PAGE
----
“In the course of Amaan’s and Ayaan’s training (which is an ongoing process for a classical musician), I never encouraged them to copy my style of playing beyond a point. As they developed and matured as musicians I was relieved to see both brothers developing a very distinctive and rather different approach to what was taught. This, I feel, is only natural as music is a reflection of an individual’s mind and soul,” the veteran sarod player said.

So what keeps him busy nowadays? “Today, I am experimenting, doing interesting projects. The world has indeed become a global village. Musically, there is so much more that has to be done. It’s a long journey. I am looking forward to my collaborations this year with Norwegian Radio Orchestra and Moscow State Philharmonic Orchestra. I hope that we can bring these projects to India too,” he said.

IANS

India

Delhi HC pulls up Centre for not framing rules on e-cigarette

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New Delhi, Aug 21: The Delhi High Court on Tuesday pulled up the Central government for its failure to frame any policy on e-cigarette.

A bench of Chief Justice Rajendra Menon and Justice V. Kameswar Rao pulled up the Central government for its failure to take any decision on regulatory measures for e-cigarettes till date. It noted that some states have already taken steps to prohibit it.

The bench said that this is an important issue particularly for educational institutions.

The court was hearing a plea seeking a ban on or regulation of the sale and use of e-cigarettes. It listed the matter for further hearing on September 7.

The public interest litigation petition filed by anti-tobacco activist Seema Sehgal, through advocate Bhuvanesh Sehgal, said that though there are no specific guidelines to deal with emerging threats such as e-cigarettes several state governments and Union Territories have taken steps to prohibit it.

Punjab, Haryana and Chandigarh have declared e-cigarettes as an unapproved drug under the Drug and Cosmetic Act of 1954 and have begun prosecuting the vendors.

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India

Tejashwi Yadav attacks Nitish, says Bihar turned into ‘monster raj’

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New Delhi, Aug 21: Reports of a woman being paraded naked in a Bihar town prompted Rashtriya Janata Dal leader Tejashwi Yadav on Tuesday to allege the state has been transformed into a ‘jungle and monster raj’.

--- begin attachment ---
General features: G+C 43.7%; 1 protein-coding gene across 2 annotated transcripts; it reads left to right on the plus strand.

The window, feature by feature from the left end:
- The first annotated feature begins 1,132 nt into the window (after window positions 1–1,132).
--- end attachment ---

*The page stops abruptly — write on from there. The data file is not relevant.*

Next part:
A mob attacked, stripped and paraded a woman naked in a locality in Bhojpur district on Monday suspecting her for murdering a man. A video of the incident went viral on social media. The mob also torched a few shops.

Read More: Woman stripped, beaten by mob on murder suspicion in Bihar

The clip also showed people making video clips of the incident instead of helping the victim.

Yadav tweeted: “What is happening in my Bihar? Today a woman has been beaten up and paraded naked on the road. You (referring to Chief Minister Nitish Kumar and his deputy Sushil Modi) have transformed Bihar into jungle and monster raj.”

Yadav said he was numb to see the “heart-wrenching video clip” of the women.

Presently, the woman is under police custody and undergoing medical examinations.

However, she denied her involvement in the murder.

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India

Mandsaur Rape Case: Two accused gets death sentence

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Law

Bhopal, Aug 22: The Madhya Pradesh special court on Tuesday pronounced death sentence to the two accused Irfan and Asif for raping a seven-year-old girl in Mandsaur.

Second Additional District and Sessions judge Nisha Gupta sentenced death to the accused.

The minor was kidnapped and raped before being abandoned at a secluded place while she was waiting for her father after school on June 26.

The victim was found by a neighbour walking dazed on the next morning.

The brutal rape triggered a countrywide outrage and protest.

Thousands of people took out a march and also submitted a memorandum to the Mandsaur administration, demanding death sentence for the accused.